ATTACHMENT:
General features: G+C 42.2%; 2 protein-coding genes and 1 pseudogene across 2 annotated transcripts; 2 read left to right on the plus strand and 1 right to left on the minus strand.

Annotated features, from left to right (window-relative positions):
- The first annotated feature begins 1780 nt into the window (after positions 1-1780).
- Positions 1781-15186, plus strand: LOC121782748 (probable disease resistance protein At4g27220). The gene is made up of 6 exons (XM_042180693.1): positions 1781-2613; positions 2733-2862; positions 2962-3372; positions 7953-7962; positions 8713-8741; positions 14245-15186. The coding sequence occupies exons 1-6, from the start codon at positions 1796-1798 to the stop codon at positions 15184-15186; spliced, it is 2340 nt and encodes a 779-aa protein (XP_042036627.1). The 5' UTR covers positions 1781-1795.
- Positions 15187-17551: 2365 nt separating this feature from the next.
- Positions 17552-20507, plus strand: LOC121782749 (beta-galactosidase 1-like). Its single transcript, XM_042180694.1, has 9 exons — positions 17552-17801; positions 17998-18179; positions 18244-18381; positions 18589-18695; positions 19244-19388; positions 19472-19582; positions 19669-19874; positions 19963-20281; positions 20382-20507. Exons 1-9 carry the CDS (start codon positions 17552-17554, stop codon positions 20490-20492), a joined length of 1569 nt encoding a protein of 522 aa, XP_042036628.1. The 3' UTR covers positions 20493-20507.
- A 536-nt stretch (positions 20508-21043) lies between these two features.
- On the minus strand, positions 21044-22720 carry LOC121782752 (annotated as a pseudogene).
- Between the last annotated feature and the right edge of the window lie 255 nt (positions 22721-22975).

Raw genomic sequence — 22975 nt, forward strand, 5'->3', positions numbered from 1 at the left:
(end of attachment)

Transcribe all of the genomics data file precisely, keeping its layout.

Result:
General features: G+C 42.2%; 2 protein-coding genes and 1 pseudogene across 2 annotated transcripts; 2 read left to right on the plus strand and 1 right to left on the minus strand.

Annotated features, from left to right (window-relative positions):
- The first annotated feature begins 1780 nt into the window (after positions 1-1780).
- Positions 1781-15186, plus strand: LOC121782748 (probable disease resistance protein At4g27220). The gene is made up of 6 exons (XM_042180693.1): positions 1781-2613; positions 2733-2862; positions 2962-3372; positions 7953-7962; positions 8713-8741; positions 14245-15186. The coding sequence occupies exons 1-6, from the start codon at positions 1796-1798 to the stop codon at positions 15184-15186; spliced, it is 2340 nt and encodes a 779-aa protein (XP_042036627.1). The 5' UTR covers positions 1781-1795.
- Positions 15187-17551: 2365 nt separating this feature from the next.
- Positions 17552-20507, plus strand: LOC121782749 (beta-galactosidase 1-like). Its single transcript, XM_042180694.1, has 9 exons — positions 17552-17801; positions 17998-18179; positions 18244-18381; positions 18589-18695; positions 19244-19388; positions 19472-19582; positions 19669-19874; positions 19963-20281; positions 20382-20507. Exons 1-9 carry the CDS (start codon positions 17552-17554, stop codon positions 20490-20492), a joined length of 1569 nt encoding a protein of 522 aa, XP_042036628.1. The 3' UTR covers positions 20493-20507.
- A 536-nt stretch (positions 20508-21043) lies between these two features.
- On the minus strand, positions 21044-22720 carry LOC121782752 (annotated as a pseudogene).
- Between the last annotated feature and the right edge of the window lie 255 nt (positions 22721-22975).

Raw genomic sequence — 22975 nt, forward strand, 5'->3', positions numbered from 1 at the left: